A pot experiment was conducted to investigate the effects of wheat (Triticum aestivum L.) straws and arbuscular mycorrhizal (AM) fungi on maize (Zea mays L.) growth and organic carbon (C) sequestration in a sterilized sandy loam soil. The experiment included three treatments: control, amendment with wheat straws (S), and amendment with wheat straws plus inoculation with AM fungus Glomus caledonium (S+M). Compared with the control, the amendment of wheat straws significantly (P<0.05) increased soil alkaline phosphatase (ALP) activity in maize seedling period (30 d) and plant phosphorus (P)-uptake and shoot biomass at harvest time (110 d), and also tended to increase soil organic C content as well as produced low but demiurgic crop yield at harvest time. In wheat straw-amended soils, G. caledonium inoculation significantly (P<0.05) decreased soil pH and significantly (P<0.05) increased plant P-uptake as well as soil ALP activity in seedling period, and tended to increase shoot biomass and grain yield in seedling and harvest periods, respectively. Furthermore, G. caledonium inoculation tended to increase soil organic C content at harvest time, which was significantly (P<0.05) higher than that of the control, suggesting potential application of AM fungi in facilitating crop production and C sequestration in straw-returned fields. Copyright © 2014 ALÖKI Kft., Budapest, Hungary.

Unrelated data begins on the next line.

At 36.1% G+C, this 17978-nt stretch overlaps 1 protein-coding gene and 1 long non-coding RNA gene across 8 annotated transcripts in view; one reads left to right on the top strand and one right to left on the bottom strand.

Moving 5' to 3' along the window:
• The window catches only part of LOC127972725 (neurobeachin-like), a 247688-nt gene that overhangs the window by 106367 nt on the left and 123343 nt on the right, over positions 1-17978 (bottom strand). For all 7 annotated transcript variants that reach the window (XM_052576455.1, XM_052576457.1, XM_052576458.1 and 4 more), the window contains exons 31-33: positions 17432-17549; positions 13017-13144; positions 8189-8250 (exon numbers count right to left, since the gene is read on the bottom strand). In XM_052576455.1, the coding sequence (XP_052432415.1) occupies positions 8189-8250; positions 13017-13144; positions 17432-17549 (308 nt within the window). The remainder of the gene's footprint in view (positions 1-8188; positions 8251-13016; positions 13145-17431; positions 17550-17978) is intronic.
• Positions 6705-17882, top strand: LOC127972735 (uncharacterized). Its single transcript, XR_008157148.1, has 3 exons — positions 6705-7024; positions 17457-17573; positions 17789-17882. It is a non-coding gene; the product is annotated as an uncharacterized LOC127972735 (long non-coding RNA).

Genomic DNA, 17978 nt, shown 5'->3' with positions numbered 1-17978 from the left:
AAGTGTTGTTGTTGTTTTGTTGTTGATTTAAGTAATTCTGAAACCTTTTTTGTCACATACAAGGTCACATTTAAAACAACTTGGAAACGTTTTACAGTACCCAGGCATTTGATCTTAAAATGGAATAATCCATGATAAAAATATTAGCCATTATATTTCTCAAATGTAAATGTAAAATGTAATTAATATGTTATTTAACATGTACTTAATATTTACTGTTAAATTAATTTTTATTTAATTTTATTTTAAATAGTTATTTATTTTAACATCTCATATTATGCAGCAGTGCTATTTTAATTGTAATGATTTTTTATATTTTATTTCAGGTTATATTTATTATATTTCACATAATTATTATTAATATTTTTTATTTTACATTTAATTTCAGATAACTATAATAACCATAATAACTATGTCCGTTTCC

CitationHu, J. L., Cui, X. C., Lin, X. G., Dai, J., Chen, R. R., Wang, J. H., & Wong, M. H. (2014). Arbuscular mycorrhizal fungus enhances maize (Zea Mays L.) growth and organic carbon sequestration in wheat (Triticum Aestivum L.) straw-amended soils. Applied Ecology and Environmental Research, 12(3), 637-644. doi: 10.15666/aeer/1203_637644
- Alkaline phosphatase
- Glomus caledonium
- Rhizosphere acidification
- Straw return